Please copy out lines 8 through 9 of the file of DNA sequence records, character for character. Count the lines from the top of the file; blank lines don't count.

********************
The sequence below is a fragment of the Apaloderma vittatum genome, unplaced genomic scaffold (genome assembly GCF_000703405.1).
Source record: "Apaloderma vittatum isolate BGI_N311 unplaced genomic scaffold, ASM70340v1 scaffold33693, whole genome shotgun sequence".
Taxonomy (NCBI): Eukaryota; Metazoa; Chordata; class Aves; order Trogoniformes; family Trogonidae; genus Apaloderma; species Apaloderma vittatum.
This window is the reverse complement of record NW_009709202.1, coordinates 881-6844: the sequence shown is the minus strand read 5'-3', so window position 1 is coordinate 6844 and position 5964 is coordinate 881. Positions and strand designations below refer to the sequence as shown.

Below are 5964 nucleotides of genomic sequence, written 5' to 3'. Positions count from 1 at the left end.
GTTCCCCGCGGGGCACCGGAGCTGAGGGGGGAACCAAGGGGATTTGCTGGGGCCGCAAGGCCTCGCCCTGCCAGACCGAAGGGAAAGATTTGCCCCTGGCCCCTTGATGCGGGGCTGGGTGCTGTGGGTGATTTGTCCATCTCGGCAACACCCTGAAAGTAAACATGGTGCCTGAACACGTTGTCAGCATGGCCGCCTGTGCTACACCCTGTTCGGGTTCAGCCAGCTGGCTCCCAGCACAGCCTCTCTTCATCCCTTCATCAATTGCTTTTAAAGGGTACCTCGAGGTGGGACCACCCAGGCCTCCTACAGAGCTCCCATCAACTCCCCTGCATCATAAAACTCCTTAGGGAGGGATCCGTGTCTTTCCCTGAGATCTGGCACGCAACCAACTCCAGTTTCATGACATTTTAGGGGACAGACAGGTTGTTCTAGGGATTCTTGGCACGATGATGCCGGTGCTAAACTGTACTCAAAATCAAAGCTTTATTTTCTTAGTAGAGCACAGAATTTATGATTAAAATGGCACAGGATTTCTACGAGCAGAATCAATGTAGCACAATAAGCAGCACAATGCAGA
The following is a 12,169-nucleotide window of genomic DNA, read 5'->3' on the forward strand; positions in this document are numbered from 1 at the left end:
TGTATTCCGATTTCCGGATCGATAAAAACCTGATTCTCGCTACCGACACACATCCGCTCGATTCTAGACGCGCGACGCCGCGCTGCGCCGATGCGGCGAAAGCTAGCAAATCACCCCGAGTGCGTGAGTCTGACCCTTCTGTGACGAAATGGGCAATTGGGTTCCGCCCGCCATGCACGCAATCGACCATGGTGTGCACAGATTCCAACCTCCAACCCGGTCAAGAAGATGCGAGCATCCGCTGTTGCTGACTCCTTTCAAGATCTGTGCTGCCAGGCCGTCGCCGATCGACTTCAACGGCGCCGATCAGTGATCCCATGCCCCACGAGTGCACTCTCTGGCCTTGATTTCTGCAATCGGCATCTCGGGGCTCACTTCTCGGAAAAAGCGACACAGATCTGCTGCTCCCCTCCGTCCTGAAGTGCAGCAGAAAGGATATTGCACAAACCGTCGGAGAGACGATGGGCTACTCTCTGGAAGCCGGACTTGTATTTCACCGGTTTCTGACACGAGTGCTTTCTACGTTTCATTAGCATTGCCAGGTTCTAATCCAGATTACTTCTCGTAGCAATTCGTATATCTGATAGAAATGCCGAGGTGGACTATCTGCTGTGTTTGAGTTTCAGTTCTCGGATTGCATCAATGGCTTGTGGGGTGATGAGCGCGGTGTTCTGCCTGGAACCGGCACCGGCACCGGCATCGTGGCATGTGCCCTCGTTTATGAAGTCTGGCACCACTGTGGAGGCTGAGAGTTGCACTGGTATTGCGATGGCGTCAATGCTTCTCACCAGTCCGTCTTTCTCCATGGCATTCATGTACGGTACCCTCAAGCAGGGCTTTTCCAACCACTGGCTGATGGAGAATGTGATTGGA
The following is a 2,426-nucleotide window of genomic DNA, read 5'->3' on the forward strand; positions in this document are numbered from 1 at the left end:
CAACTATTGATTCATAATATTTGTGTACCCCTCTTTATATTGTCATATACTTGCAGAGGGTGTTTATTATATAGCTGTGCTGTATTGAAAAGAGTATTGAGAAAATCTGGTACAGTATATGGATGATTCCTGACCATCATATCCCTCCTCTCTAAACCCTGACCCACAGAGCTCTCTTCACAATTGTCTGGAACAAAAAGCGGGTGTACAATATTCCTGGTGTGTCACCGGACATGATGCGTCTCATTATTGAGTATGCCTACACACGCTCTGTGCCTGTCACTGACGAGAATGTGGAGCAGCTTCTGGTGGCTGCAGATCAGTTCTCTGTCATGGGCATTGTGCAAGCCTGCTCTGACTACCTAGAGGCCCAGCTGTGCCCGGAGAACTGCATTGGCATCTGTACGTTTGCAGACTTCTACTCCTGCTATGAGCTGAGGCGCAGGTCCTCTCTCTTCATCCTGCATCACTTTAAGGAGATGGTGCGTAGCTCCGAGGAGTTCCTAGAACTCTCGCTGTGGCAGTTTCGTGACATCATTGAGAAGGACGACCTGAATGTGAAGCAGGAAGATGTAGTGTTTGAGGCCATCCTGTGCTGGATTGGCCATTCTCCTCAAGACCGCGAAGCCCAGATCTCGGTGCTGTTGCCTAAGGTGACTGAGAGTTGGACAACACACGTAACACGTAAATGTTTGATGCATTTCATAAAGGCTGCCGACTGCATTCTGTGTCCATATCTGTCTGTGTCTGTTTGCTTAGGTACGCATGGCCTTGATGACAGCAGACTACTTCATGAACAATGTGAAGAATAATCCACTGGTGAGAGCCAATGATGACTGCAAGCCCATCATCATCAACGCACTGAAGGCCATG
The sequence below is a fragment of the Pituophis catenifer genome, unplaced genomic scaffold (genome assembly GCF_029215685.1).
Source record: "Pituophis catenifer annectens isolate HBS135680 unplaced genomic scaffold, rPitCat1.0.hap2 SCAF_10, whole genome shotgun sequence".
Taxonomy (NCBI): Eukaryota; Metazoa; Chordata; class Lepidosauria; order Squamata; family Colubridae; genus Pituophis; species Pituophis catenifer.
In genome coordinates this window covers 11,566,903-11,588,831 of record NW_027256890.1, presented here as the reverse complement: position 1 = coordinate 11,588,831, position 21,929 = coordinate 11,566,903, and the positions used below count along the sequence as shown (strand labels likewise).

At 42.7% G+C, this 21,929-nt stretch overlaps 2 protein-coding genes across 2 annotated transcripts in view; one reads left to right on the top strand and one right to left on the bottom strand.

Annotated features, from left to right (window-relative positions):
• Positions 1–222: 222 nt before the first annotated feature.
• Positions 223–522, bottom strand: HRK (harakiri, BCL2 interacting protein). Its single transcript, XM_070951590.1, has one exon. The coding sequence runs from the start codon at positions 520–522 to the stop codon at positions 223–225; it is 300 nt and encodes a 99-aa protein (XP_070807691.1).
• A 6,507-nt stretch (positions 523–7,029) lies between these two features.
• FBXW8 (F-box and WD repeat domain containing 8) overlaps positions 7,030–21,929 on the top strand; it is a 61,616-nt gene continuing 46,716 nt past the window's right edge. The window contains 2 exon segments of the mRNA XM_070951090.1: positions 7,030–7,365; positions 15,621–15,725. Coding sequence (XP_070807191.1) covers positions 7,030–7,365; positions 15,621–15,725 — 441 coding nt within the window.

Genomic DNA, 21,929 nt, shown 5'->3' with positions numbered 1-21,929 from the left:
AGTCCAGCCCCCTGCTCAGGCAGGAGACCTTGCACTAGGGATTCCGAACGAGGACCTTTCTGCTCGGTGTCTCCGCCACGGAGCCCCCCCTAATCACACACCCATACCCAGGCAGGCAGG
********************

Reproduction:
TGTATTCCGATTTCCGGATCGATAAAAACCTGATTCTCGCTACCGACACACATCCGCTCGATTCTAGACGCGCGACGCCGCGCTGCGCCGATGCGGCGAAAGCTAGCAAATCACCCCGAGTGCGTGAGTCTGACCCTTCTGTGACGAAATGGGCAATTGGGTTCCGCCCGCCATGCACGCAATCGACCATGGTGTGCACAGATTCCAACCTCCAACCCGGTCAAGAAGATGCGAGCATCCGCTGTTGCTGACTCCTTTCAAGATCTGTGCTGCCAGGCCGTCGCCGATCGACTTCAACGGCGCCGATCAGTGATCCCATGCCCCACGAGTGCACTCTCTGGCCTTGATTTCTGCAATCGGCATCTCGGGGCTCACTTCTCGGAAAAAGCGACACAGATCTGCTGCTCCCCTCCGTCCTGAAGTGCAGCAGAAAGGATATTGCACAAACCGTCGGAGAGACGATGGGCTACTCTCTGGAAGCCGGACTTGTATTTCACCGGTTTCTGACACGAGTGCTTTCTACGTTTCATTAGCATTGCCAGGTTCTAATCCAGATTACTTCTCGTAGCAATTCGTATATCTGATAGAAATGCCGAGGTGGACTATCTGCTGTGTTTGAGTTTCAGTTCTCGGATTGCATCAATGGCTTGTGGGGTGATGAGCGCGGTGTTCTGCCTGGAACCGGCACCGGCACCGGCATCGTGGCATGTGCCCTCGTTTATGAAGTCTGGCACCACTGTGGAGGCTGAGAGTTGCACTGGTATTGCGATGGCGTCAATGCTTCTCACCAGTCCGTCTTTCTCCATGGCATTCATGTACGGTACCCTCAAGCAGGGCTTTTCCAACCACTGGCTGATGGAGAATGTGATTGGA
The following is a 2,426-nucleotide window of genomic DNA, read 5'->3' on the forward strand; positions in this document are numbered from 1 at the left end: